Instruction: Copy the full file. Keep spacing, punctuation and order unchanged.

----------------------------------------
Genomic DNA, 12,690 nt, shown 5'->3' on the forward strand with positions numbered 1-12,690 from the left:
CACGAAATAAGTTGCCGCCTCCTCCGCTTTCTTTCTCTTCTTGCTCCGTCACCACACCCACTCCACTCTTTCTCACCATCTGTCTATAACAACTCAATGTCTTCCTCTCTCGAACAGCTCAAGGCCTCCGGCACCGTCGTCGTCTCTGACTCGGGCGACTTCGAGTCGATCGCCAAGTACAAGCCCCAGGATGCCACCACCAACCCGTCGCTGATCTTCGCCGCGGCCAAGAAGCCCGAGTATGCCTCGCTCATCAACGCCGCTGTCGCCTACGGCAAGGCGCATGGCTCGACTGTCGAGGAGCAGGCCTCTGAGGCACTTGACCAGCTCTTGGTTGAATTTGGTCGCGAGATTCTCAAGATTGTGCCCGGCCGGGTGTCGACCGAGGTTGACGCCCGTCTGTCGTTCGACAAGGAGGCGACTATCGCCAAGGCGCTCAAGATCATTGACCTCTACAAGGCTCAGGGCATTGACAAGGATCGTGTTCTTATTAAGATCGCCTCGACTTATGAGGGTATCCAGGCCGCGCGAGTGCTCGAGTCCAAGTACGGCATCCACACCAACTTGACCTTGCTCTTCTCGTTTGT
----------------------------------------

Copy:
Genomic DNA, 12,690 nt, shown 5'->3' on the forward strand with positions numbered 1-12,690 from the left:
CACGAAATAAGTTGCCGCCTCCTCCGCTTTCTTTCTCTTCTTGCTCCGTCACCACACCCACTCCACTCTTTCTCACCATCTGTCTATAACAACTCAATGTCTTCCTCTCTCGAACAGCTCAAGGCCTCCGGCACCGTCGTCGTCTCTGACTCGGGCGACTTCGAGTCGATCGCCAAGTACAAGCCCCAGGATGCCACCACCAACCCGTCGCTGATCTTCGCCGCGGCCAAGAAGCCCGAGTATGCCTCGCTCATCAACGCCGCTGTCGCCTACGGCAAGGCGCATGGCTCGACTGTCGAGGAGCAGGCCTCTGAGGCACTTGACCAGCTCTTGGTTGAATTTGGTCGCGAGATTCTCAAGATTGTGCCCGGCCGGGTGTCGACCGAGGTTGACGCCCGTCTGTCGTTCGACAAGGAGGCGACTATCGCCAAGGCGCTCAAGATCATTGACCTCTACAAGGCTCAGGGCATTGACAAGGATCGTGTTCTTATTAAGATCGCCTCGACTTATGAGGGTATCCAGGCCGCGCGAGTGCTCGAGTCCAAGTACGGCATCCACACCAACTTGACCTTGCTCTTCTCGTTTGT